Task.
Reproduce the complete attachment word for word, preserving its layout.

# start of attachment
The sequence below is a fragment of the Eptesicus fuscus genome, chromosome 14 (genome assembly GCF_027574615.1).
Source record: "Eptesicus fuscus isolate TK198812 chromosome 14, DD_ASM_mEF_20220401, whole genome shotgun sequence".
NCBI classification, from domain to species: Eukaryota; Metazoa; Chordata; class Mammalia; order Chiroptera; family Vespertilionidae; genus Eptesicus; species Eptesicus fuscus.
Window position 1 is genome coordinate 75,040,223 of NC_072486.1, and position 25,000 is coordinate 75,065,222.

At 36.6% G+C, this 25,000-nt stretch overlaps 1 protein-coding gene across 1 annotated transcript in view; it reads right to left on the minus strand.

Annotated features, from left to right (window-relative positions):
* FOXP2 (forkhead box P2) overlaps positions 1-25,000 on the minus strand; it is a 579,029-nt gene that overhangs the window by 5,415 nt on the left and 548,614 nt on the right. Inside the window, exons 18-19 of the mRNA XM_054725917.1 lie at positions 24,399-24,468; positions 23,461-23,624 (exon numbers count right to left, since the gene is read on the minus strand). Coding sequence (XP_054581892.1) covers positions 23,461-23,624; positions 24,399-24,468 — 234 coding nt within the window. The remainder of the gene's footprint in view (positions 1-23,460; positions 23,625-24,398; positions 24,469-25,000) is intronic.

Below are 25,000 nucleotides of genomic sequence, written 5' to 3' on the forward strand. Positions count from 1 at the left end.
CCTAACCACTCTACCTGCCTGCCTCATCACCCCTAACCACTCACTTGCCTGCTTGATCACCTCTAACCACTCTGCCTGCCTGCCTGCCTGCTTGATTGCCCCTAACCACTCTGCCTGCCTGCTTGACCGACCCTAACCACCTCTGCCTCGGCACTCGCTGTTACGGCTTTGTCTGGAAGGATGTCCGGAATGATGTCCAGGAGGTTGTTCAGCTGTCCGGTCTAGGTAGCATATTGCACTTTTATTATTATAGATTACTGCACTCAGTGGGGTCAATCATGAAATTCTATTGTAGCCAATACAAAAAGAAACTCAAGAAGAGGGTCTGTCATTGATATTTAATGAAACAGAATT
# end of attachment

The sequence below is a fragment of the Eptesicus fuscus genome, chromosome 14 (genome assembly GCF_027574615.1).
Source record: "Eptesicus fuscus isolate TK198812 chromosome 14, DD_ASM_mEF_20220401, whole genome shotgun sequence".
NCBI classification, from domain to species: Eukaryota; Metazoa; Chordata; class Mammalia; order Chiroptera; family Vespertilionidae; genus Eptesicus; species Eptesicus fuscus.
Window position 1 is genome coordinate 75,040,223 of NC_072486.1, and position 25,000 is coordinate 75,065,222.

At 36.6% G+C, this 25,000-nt stretch overlaps 1 protein-coding gene across 1 annotated transcript in view; it reads right to left on the minus strand.

Annotated features, from left to right (window-relative positions):
* FOXP2 (forkhead box P2) overlaps positions 1-25,000 on the minus strand; it is a 579,029-nt gene that overhangs the window by 5,415 nt on the left and 548,614 nt on the right. Inside the window, exons 18-19 of the mRNA XM_054725917.1 lie at positions 24,399-24,468; positions 23,461-23,624 (exon numbers count right to left, since the gene is read on the minus strand). Coding sequence (XP_054581892.1) covers positions 23,461-23,624; positions 24,399-24,468 — 234 coding nt within the window. The remainder of the gene's footprint in view (positions 1-23,460; positions 23,625-24,398; positions 24,469-25,000) is intronic.

Below are 25,000 nucleotides of genomic sequence, written 5' to 3' on the forward strand. Positions count from 1 at the left end.
CCTAACCACTCTACCTGCCTGCCTCATCACCCCTAACCACTCACTTGCCTGCTTGATCACCTCTAACCACTCTGCCTGCCTGCCTGCCTGCTTGATTGCCCCTAACCACTCTGCCTGCCTGCTTGACCGACCCTAACCACCTCTGCCTCGGCACTCGCTGTTACGGCTTTGTCTGGAAGGATGTCCGGAATGATGTCCAGGAGGTTGTTCAGCTGTCCGGTCTAGGTAGCATATTGCACTTTTATTATTATAGATTACTGCACTCAGTGGGGTCAATCATGAAATTCTATTGTAGCCAATACAAAAAGAAACTCAAGAAGAGGGTCTGTCATTGATATTTAATGAAACAGAATT